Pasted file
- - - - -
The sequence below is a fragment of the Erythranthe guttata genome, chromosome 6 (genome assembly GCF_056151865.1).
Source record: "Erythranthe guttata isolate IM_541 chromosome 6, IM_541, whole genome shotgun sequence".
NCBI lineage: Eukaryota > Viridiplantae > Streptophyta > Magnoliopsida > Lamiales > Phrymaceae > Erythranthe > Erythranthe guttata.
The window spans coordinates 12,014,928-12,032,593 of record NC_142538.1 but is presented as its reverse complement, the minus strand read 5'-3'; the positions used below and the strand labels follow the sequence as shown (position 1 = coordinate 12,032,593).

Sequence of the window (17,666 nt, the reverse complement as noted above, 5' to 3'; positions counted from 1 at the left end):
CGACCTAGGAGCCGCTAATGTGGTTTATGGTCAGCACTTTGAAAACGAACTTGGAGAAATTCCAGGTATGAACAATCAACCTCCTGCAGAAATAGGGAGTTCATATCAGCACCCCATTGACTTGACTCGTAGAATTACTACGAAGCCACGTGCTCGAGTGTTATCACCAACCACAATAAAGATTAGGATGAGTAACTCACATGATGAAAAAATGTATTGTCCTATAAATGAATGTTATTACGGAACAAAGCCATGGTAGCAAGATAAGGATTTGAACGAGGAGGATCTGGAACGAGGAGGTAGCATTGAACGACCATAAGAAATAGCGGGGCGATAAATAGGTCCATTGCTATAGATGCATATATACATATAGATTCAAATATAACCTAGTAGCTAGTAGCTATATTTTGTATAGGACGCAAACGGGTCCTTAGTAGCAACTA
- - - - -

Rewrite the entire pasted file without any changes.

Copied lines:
The sequence below is a fragment of the Erythranthe guttata genome, chromosome 6 (genome assembly GCF_056151865.1).
Source record: "Erythranthe guttata isolate IM_541 chromosome 6, IM_541, whole genome shotgun sequence".
NCBI lineage: Eukaryota > Viridiplantae > Streptophyta > Magnoliopsida > Lamiales > Phrymaceae > Erythranthe > Erythranthe guttata.
The window spans coordinates 12,014,928-12,032,593 of record NC_142538.1 but is presented as its reverse complement, the minus strand read 5'-3'; the positions used below and the strand labels follow the sequence as shown (position 1 = coordinate 12,032,593).

Sequence of the window (17,666 nt, the reverse complement as noted above, 5' to 3'; positions counted from 1 at the left end):
CGACCTAGGAGCCGCTAATGTGGTTTATGGTCAGCACTTTGAAAACGAACTTGGAGAAATTCCAGGTATGAACAATCAACCTCCTGCAGAAATAGGGAGTTCATATCAGCACCCCATTGACTTGACTCGTAGAATTACTACGAAGCCACGTGCTCGAGTGTTATCACCAACCACAATAAAGATTAGGATGAGTAACTCACATGATGAAAAAATGTATTGTCCTATAAATGAATGTTATTACGGAACAAAGCCATGGTAGCAAGATAAGGATTTGAACGAGGAGGATCTGGAACGAGGAGGTAGCATTGAACGACCATAAGAAATAGCGGGGCGATAAATAGGTCCATTGCTATAGATGCATATATACATATAGATTCAAATATAACCTAGTAGCTAGTAGCTATATTTTGTATAGGACGCAAACGGGTCCTTAGTAGCAACTA